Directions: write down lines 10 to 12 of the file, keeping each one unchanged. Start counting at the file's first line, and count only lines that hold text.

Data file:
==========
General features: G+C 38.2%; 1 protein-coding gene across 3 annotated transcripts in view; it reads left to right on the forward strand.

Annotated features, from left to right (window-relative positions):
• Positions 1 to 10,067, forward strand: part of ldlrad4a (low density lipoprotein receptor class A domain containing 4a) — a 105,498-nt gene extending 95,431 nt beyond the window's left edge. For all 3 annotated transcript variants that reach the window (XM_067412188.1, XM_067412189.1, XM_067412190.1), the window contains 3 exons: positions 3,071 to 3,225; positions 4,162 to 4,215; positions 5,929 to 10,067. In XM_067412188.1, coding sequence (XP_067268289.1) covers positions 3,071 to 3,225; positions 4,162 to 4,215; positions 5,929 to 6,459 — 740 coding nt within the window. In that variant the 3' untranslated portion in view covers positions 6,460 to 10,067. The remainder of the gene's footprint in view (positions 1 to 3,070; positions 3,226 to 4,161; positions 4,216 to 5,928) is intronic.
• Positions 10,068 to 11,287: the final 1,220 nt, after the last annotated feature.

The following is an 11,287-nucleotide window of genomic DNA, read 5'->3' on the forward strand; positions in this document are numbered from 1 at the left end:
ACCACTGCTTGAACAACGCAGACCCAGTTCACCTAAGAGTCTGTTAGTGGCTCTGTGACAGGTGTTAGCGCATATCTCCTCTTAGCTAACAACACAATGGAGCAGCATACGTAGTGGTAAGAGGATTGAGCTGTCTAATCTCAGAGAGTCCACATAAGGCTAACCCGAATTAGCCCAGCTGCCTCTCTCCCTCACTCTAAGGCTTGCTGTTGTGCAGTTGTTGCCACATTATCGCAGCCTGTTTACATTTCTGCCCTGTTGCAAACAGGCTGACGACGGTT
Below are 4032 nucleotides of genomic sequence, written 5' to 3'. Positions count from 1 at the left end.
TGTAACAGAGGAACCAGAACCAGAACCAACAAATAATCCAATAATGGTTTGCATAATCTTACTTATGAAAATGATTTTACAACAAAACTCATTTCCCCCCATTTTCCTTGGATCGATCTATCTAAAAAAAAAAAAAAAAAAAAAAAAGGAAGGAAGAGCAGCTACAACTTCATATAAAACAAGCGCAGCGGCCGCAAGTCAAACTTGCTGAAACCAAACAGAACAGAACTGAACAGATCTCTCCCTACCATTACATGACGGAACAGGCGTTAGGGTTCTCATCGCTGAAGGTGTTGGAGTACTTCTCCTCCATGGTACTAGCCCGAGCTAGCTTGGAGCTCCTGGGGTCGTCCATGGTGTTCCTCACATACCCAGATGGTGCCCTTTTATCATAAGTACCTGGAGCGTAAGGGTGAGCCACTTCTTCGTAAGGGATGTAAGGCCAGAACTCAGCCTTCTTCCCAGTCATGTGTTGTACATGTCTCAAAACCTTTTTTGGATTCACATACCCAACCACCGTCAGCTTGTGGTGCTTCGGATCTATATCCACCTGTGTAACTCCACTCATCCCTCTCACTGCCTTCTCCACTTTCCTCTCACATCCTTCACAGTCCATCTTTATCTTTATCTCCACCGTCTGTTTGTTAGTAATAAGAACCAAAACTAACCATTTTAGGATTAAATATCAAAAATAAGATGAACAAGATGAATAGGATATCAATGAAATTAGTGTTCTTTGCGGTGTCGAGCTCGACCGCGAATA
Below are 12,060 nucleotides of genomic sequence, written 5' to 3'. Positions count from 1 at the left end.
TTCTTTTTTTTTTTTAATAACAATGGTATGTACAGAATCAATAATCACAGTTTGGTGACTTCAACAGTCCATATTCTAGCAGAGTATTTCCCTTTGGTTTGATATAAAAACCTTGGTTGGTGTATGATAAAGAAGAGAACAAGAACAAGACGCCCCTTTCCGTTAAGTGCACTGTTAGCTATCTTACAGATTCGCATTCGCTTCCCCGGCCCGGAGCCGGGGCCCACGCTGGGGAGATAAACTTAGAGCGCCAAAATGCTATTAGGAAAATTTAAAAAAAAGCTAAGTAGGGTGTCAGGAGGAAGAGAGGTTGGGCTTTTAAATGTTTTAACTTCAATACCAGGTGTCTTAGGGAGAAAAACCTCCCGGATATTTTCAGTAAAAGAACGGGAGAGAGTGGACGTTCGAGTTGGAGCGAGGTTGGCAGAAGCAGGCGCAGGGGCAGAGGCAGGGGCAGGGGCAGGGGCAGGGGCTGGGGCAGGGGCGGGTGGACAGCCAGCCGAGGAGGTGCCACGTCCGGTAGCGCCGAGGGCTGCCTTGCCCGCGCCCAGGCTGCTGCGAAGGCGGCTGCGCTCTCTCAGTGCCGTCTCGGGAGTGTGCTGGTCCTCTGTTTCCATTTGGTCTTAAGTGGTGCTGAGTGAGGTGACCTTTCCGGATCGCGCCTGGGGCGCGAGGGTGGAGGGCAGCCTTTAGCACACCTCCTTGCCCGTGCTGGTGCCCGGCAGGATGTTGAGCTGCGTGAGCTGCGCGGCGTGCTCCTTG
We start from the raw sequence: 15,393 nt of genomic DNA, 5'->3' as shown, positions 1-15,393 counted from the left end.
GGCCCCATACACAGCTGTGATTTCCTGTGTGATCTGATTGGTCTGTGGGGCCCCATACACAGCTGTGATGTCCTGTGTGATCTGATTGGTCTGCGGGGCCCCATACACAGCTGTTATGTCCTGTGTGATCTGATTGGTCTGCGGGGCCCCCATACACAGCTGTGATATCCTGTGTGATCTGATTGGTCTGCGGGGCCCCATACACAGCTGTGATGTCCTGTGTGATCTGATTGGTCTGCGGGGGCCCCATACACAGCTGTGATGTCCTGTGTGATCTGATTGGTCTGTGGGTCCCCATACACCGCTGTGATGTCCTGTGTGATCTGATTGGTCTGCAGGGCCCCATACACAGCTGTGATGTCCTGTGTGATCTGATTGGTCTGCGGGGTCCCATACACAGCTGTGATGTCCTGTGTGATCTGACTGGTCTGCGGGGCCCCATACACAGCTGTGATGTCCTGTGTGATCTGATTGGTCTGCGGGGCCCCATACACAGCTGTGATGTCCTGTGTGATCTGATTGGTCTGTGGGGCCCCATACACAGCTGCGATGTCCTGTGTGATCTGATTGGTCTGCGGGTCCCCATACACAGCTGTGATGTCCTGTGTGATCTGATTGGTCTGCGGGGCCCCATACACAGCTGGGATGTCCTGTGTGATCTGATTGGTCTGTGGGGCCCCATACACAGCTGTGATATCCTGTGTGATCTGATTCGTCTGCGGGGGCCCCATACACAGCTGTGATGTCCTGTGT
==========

TTCTTTTTTTTTTTTAATAACAATGGTATGTACAGAATCAATAATCACAGTTTGGTGACTTCAACAGTCCATATTCTAGCAGAGTATTTCCCTTTGGTTTGATATAAAAACCTTGGTTGGTGTATGATAAAGAAGAGAACAAGAACAAGACGCCCCTTTCCGTTAAGTGCACTGTTAGCTATCTTACAGATTCGCATTCGCTTCCCCGGCCCGGAGCCGGGGCCCACGCTGGGGAGATAAACTTAGAGCGCCAAAATGCTATTAGGAAAATTTAAAAAAAAGCTAAGTAGGGTGTCAGGAGGAAGAGAGGTTGGGCTTTTAAATGTTTTAACTTCAATACCAGGTGTCTTAGGGAGAAAAACCTCCCGGATATTTTCAGTAAAAGAACGGGAGAGAGTGGACGTTCGAGTTGGAGCGAGGTTGGCAGAAGCAGGCGCAGGGGCAGAGGCAGGGGCAGGGGCAGGGGCAGGGGCTGGGGCAGGGGCGGGTGGACAGCCAGCCGAGGAGGTGCCACGTCCGGTAGCGCCGAGGGCTGCCTTGCCCGCGCCCAGGCTGCTGCGAAGGCGGCTGCGCTCTCTCAGTGCCGTCTCGGGAGTGTGCTGGTCCTCTGTTTCCATTTGGTCTTAAGTGGTGCTGAGTGAGGTGACCTTTCCGGATCGCGCCTGGGGCGCGAGGGTGGAGGGCAGCCTTTAGCACACCTCCTTGCCCGTGCTGGTGCCCGGCAGGATGTTGAGCTGCGTGAGCTGCGCGGCGTGCTCCTTG
We start from the raw sequence: 15,393 nt of genomic DNA, 5'->3' as shown, positions 1-15,393 counted from the left end.
GGCCCCATACACAGCTGTGATTTCCTGTGTGATCTGATTGGTCTGTGGGGCCCCATACACAGCTGTGATGTCCTGTGTGATCTGATTGGTCTGCGGGGCCCCATACACAGCTGTTATGTCCTGTGTGATCTGATTGGTCTGCGGGGCCCCCATACACAGCTGTGATATCCTGTGTGATCTGATTGGTCTGCGGGGCCCCATACACAGCTGTGATGTCCTGTGTGATCTGATTGGTCTGCGGGGGCCCCATACACAGCTGTGATGTCCTGTGTGATCTGATTGGTCTGTGGGTCCCCATACACCGCTGTGATGTCCTGTGTGATCTGATTGGTCTGCAGGGCCCCATACACAGCTGTGATGTCCTGTGTGATCTGATTGGTCTGCGGGGTCCCATACACAGCTGTGATGTCCTGTGTGATCTGACTGGTCTGCGGGGCCCCATACACAGCTGTGATGTCCTGTGTGATCTGATTGGTCTGCGGGGCCCCATACACAGCTGTGATGTCCTGTGTGATCTGATTGGTCTGTGGGGCCCCATACACAGCTGCGATGTCCTGTGTGATCTGATTGGTCTGCGGGTCCCCATACACAGCTGTGATGTCCTGTGTGATCTGATTGGTCTGCGGGGCCCCATACACAGCTGGGATGTCCTGTGTGATCTGATTGGTCTGTGGGGCCCCATACACAGCTGTGATATCCTGTGTGATCTGATTCGTCTGCGGGGGCCCCATACACAGCTGTGATGTCCTGTGT